Today in Books

New AI App Turns Famous Authors Into Reading Guides

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Rebecca Joines Schinsky

Chief of Staff

Rebecca Joines Schinsky is the executive director of product and ecommerce at Riot New Media Group. She co-hosts All the Books! and the Book Riot Podcast. Follow her on Twitter: @rebeccaschinsky.

Welcome to Today in Books, where we report on literary headlines at the intersection of politics, culture, media, and more.

New AI App Turns Authors Into Virtual Lit Professors

Roxane Gay, Marlon James, Margaret Atwood, and John Banville are among the well-known authors who have lent their voices and expertise to Rebind, a new AI-powered app intended “to replicate the dialogue between a student and teacher.” Rebind is the brainchild of John Kaag and Clancy Martin, philosophy professors and friends who believe that studying the classics can improve people’s lives if only they’d actually read them.

Drawing on their own experiences in the classroom, Kaag and Martin theorized that more people would be more willing to engage with classic texts if they could do it with the help of a knowledgeable guide. The solution? The pair spent the last two years having lengthy conversations—sometimes up to 20 hours—with authors and experts who agreed (for pay) to let Rebind turn them into chatbots. When Rebind launches on June 17, you’ll be able to read The Age of Innocence with guidance from Roxane Gay, get Marlon James’s take on The Adventures of Huckleberry Finn, and consult John Banville about James Joyce’s famously difficult Dubliners.

This is the most creative and interesting book-related AI tech I’ve seen so far, and I’m happy to see big-name authors leading by example with their openness to exploring generative uses of this technology. What a refreshing change of pace from the publishing industry’s experiments with consumer-facing AI, which have been almost exclusively limited to (pretty disappointing) book recommendation tools to date! Yesterday, I told one such tool that my favorite book is Beloved by Toni Morrison, that I read for education, exploration, and curiosity, and that I wanted my next book to make me feel informed. Its top suggestions were The Alchemist and The Night Circus. So. The bar is low. Whether Rebind will clear it remains to be seen, and I’ll be watching with great interest.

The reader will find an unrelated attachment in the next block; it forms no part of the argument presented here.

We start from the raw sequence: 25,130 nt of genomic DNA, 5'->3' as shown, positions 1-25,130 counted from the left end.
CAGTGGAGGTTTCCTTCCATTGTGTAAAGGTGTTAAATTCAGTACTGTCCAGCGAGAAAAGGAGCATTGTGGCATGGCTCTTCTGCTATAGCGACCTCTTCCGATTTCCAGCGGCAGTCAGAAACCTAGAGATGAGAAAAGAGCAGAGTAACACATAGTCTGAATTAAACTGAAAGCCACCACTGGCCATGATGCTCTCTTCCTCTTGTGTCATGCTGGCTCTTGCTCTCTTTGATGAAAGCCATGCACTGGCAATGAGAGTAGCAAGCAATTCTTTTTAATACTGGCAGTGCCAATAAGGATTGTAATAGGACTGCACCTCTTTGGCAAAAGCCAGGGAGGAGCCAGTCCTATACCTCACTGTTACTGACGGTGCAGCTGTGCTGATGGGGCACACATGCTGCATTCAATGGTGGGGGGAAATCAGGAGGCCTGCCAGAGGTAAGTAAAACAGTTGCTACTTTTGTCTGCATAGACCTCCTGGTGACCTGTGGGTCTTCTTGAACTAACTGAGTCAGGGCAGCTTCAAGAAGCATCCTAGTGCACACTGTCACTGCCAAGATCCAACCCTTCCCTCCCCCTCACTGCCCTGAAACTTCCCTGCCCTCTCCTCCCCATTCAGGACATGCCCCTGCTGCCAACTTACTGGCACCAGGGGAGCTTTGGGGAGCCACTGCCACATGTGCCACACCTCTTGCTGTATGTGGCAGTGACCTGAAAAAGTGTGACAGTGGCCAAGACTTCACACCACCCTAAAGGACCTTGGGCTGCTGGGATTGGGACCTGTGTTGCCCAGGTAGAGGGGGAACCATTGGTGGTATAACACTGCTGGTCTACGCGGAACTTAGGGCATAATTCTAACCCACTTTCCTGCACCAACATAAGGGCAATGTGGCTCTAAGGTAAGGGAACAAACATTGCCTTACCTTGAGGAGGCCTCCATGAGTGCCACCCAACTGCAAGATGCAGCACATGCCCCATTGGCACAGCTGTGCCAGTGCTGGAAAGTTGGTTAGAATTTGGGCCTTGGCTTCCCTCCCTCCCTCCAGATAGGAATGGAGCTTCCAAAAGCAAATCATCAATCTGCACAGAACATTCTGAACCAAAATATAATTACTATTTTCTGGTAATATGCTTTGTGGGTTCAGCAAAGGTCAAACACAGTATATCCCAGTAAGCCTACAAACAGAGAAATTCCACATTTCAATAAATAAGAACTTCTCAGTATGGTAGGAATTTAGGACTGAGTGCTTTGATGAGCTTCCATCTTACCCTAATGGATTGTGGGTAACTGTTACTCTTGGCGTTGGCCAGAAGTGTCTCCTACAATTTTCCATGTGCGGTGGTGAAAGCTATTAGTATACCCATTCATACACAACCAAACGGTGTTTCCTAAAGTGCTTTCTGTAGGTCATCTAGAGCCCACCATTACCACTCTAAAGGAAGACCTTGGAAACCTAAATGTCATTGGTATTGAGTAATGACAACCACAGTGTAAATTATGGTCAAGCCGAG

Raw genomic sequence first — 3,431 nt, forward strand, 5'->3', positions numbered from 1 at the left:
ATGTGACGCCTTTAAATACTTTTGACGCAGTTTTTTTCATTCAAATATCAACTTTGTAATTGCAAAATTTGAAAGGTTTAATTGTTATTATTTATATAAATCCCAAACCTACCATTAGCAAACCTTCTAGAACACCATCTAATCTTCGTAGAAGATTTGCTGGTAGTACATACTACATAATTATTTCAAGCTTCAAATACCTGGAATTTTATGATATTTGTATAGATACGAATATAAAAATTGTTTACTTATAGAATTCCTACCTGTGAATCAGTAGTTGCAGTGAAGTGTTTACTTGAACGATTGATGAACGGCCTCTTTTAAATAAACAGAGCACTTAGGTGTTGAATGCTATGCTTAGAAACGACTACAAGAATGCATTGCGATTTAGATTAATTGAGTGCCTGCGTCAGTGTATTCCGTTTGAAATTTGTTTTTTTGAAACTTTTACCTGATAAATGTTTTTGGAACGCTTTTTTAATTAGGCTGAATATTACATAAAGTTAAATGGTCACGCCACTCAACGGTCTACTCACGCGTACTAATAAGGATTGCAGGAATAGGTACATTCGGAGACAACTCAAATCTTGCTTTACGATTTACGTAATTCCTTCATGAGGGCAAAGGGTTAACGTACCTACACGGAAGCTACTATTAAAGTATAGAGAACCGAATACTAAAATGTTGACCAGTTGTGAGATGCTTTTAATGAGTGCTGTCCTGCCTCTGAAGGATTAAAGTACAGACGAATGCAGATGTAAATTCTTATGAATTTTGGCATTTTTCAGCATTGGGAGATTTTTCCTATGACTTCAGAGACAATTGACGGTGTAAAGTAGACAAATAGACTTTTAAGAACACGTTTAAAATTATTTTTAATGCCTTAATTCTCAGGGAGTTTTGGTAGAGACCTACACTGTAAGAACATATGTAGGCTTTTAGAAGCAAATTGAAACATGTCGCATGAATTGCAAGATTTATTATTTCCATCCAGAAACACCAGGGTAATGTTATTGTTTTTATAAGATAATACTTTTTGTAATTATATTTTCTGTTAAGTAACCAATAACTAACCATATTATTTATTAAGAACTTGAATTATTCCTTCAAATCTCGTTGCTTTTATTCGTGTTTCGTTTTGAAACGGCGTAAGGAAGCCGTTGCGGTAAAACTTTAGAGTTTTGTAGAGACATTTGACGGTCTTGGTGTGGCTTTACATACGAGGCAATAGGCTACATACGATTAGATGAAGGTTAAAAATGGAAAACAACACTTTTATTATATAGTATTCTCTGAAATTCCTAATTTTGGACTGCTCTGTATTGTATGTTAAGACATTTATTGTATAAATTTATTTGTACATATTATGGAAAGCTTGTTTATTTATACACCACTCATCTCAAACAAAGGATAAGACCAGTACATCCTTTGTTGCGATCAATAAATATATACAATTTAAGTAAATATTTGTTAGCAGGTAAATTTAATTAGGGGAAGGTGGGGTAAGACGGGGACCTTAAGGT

I’m curious, readers: what do you think about Rebind and other book-related AI experiments? Have you seen anything awesome? Are you ignoring them in hopes they’ll go away? Let’s talk.

6 of Netflix’s Top 10 Shows Are Based on Books

I was today years old when I learned that the Addams Family originated in 1938 in single-panel comics for The New Yorker. If you think that’s interesting, you’ll be 👀 at the number of minutes folks spent watching Wednesday within the first 91 days of its release. Can you guess the other book- and comic-based shows that makeup Netflix’s most popular programming?

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